Treeview Control Article

Over the last couple of nights, I've decided to create a VBA project, and in doing so worked with the Treeview control.  One thing I found frustrating was a lack of very simple information on how to set it up, so I decided to write up an article on it.  You can find that right here.

I'm curious to know other's thoughts on both the article and the control.  I do appreciate that it is a little bit long, but if you've never used one before, and you know how to code a little, I'm hoping that it will explain enough for people to understand how it works.  Even better would be if it is good enough that people could easily adapt it to their own work.

So what do you think?  For the intermediate level coder, is it too dumbed down, or...?

🙂

6 thoughts on “Treeview Control Article

  1. I was under the impression that the Common Controls Treeview was not redistributable unless contained within a compiled executable (i.e. NOT VBA). I haven't yet read your article, so maybe you point this out, but it's something for others to bear in mind.

    BTW, I know you're getting into .NET, so you'll be pleased to know that the WinForms treeview control has a much more intuitive object model.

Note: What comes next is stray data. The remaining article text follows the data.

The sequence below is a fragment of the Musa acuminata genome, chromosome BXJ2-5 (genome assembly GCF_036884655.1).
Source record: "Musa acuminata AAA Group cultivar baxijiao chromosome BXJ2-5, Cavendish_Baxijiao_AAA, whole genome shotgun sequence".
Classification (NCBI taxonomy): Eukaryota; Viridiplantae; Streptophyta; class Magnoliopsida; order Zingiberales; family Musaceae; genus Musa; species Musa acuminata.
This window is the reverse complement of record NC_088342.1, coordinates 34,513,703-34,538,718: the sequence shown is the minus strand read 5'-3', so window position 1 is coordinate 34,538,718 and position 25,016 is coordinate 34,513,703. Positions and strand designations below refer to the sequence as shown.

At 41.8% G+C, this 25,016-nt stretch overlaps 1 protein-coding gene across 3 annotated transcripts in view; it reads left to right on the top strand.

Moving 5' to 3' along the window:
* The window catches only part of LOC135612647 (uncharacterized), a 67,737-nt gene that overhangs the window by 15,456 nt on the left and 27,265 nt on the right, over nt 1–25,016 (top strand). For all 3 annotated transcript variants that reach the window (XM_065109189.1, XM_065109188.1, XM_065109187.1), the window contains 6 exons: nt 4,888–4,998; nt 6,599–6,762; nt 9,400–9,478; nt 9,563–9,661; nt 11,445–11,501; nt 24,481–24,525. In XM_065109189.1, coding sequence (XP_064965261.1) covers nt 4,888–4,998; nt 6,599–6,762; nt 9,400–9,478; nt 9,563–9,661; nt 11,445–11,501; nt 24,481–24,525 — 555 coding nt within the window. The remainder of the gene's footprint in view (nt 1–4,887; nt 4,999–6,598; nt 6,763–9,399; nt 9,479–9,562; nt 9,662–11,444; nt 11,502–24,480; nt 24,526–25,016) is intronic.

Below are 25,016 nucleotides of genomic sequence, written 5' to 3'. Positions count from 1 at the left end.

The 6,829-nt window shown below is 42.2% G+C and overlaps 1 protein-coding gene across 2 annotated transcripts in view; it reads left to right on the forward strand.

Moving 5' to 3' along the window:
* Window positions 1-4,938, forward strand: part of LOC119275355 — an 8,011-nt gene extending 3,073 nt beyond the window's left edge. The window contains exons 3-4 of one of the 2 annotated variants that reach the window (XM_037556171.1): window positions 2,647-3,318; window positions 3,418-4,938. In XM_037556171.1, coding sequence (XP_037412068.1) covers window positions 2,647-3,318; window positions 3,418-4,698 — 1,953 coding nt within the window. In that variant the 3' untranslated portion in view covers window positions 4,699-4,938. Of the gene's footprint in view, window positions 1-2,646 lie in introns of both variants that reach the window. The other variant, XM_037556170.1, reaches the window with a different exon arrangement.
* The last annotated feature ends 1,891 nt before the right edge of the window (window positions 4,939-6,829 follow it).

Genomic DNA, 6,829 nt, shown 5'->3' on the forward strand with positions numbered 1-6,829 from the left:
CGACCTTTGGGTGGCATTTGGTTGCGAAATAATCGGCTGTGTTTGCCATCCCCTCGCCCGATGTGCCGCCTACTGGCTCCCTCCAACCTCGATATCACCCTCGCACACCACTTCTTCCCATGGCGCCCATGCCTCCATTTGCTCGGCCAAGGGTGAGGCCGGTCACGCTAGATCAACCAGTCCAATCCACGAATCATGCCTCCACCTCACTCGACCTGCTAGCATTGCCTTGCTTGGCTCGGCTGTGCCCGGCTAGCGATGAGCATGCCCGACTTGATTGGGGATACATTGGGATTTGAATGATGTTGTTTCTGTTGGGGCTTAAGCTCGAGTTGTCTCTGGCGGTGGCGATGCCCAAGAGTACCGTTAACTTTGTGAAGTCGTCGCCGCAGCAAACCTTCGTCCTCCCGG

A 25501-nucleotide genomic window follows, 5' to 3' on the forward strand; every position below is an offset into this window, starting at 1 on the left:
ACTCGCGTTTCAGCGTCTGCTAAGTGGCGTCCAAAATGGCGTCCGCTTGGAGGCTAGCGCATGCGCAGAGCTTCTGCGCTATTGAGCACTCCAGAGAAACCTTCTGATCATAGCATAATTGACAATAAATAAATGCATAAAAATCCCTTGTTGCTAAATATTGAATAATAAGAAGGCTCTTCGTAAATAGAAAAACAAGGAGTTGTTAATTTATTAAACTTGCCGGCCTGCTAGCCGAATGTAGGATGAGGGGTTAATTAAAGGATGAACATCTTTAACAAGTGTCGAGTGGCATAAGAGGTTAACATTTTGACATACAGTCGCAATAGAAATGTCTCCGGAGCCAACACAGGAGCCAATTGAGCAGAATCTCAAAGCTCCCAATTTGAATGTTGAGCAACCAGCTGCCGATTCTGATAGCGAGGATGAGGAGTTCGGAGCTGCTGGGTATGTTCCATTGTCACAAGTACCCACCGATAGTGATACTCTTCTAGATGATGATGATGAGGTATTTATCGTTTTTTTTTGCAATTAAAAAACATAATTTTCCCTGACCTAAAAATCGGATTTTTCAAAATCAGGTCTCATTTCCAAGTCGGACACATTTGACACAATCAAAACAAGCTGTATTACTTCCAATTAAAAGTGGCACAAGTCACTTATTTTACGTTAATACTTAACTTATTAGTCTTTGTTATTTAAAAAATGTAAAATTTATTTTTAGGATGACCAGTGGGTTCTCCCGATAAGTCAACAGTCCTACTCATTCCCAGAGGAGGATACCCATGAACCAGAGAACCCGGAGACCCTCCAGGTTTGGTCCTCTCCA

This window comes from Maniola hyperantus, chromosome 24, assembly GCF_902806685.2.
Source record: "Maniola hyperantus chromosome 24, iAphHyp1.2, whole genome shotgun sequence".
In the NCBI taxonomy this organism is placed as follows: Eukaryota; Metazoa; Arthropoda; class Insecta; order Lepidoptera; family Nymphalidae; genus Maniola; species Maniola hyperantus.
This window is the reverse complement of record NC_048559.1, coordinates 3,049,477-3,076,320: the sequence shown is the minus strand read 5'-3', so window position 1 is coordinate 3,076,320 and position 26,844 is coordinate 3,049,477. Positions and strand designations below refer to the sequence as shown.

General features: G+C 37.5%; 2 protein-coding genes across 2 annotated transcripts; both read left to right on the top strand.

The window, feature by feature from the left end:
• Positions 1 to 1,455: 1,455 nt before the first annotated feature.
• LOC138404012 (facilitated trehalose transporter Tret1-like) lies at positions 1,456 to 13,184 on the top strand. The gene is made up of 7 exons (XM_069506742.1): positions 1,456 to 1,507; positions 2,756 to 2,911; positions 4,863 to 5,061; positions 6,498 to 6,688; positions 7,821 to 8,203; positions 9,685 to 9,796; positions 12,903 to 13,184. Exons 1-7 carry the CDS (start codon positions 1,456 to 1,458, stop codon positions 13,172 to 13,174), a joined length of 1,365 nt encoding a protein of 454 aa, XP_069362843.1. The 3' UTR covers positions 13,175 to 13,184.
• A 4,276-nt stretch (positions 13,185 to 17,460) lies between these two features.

2. Hi Rob,

    I don't believe that's the case with the redistribution. I could be corrected on this, but my friend Jan Karel Pieterse distributes his name manager add-in as an xla file.

    I'm looking forward to using it in .Net as well, although that will be a little ways off yet, I think. 🙂

  3. Hey Ken,

    Nice article and great reference to Colo's site! Bookmarked it for future reference =)

    I don't think the article is dumbed down too much. It's tough to define Intermediate from Beginner when it comes to VBA. That said, I think you covered the necessary information for the topic.

    Although I did notice some typos in the article. Nothing major, just a few things =)

  4. You're right Ken. I finally managed to find a machine without VB6 installed to test this (my daughter's; now I'm dead) and it works fine.

    These controls never used to work in Office (except Access), so I must conclude that MS has changed its licensing policy, which is very sensible of them.

  5. Great stuff, Rob. Thanks for confirming!

    I'm curious if the issue might exist for older versions of Office, though. I actually have a product in build right now that I will be testing (although it may be a while). I'll post back when I've tested it in a 2000 environment.

If you have a comment or question about the blog post content, please feel free to post it here. If you need help adapting this solution to your own needs, please post in our free help forum.

Your email address will not be published. Required fields are marked *